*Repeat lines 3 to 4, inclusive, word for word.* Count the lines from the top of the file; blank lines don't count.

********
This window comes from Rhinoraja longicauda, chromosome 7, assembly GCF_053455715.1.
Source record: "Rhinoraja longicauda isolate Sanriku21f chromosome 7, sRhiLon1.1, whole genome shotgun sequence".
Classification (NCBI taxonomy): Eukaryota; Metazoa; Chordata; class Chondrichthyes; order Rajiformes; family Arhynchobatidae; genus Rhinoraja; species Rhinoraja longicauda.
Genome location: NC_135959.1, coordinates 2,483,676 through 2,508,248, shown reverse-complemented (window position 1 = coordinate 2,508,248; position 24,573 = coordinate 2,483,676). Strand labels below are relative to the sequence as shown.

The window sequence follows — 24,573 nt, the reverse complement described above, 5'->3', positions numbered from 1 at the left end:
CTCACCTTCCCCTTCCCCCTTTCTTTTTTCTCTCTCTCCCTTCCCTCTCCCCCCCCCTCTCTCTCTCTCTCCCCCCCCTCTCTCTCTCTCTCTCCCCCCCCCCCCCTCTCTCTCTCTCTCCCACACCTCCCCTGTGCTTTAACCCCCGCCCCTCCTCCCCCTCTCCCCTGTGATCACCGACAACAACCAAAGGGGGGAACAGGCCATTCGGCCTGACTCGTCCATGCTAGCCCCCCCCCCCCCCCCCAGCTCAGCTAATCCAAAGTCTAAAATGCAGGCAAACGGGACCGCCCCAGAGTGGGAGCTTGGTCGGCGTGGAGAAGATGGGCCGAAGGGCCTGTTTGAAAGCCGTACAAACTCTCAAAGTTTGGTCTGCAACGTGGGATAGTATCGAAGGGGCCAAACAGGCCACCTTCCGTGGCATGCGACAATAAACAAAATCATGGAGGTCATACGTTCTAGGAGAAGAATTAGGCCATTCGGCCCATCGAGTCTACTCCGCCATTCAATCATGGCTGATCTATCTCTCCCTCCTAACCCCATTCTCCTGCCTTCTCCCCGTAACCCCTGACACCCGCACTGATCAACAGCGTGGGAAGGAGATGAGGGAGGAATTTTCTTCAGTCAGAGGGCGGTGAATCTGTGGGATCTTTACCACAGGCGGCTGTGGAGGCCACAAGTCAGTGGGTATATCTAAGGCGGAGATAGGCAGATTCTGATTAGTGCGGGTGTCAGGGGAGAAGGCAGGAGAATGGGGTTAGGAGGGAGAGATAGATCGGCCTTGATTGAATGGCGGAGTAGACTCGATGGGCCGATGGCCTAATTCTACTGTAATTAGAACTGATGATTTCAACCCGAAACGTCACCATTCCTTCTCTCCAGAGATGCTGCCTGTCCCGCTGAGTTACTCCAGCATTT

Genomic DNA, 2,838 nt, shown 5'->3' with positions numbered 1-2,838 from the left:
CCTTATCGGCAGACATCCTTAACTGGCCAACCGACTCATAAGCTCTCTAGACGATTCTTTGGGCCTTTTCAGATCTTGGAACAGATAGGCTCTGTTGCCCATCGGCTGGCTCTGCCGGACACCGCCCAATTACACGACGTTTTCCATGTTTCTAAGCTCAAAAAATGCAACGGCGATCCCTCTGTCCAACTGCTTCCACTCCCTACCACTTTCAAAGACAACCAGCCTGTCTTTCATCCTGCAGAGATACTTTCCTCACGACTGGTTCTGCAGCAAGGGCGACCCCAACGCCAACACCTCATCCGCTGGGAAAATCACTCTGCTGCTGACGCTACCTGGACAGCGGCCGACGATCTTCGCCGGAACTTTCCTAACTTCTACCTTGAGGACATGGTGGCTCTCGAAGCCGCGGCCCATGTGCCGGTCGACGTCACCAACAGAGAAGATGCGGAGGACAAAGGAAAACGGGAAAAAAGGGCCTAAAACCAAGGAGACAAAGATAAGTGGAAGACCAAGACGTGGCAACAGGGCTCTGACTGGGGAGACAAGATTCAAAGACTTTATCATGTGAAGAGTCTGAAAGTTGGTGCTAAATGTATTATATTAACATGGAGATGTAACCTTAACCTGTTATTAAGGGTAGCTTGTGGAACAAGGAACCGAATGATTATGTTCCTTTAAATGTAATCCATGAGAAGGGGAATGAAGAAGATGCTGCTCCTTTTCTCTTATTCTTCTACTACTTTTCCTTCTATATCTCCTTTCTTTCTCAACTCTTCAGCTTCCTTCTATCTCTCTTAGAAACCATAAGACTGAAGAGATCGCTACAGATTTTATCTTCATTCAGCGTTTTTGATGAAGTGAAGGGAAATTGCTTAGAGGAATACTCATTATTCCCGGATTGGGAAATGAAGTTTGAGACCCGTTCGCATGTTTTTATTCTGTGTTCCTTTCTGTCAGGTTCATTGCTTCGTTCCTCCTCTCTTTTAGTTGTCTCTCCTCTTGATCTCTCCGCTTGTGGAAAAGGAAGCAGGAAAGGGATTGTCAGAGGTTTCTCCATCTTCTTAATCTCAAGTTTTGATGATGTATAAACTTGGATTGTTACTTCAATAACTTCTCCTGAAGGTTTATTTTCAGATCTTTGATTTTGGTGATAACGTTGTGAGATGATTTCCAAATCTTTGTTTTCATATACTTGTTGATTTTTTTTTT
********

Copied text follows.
Classification (NCBI taxonomy): Eukaryota; Metazoa; Chordata; class Chondrichthyes; order Rajiformes; family Arhynchobatidae; genus Rhinoraja; species Rhinoraja longicauda.
Genome location: NC_135959.1, coordinates 2,483,676 through 2,508,248, shown reverse-complemented (window position 1 = coordinate 2,508,248; position 24,573 = coordinate 2,483,676). Strand labels below are relative to the sequence as shown.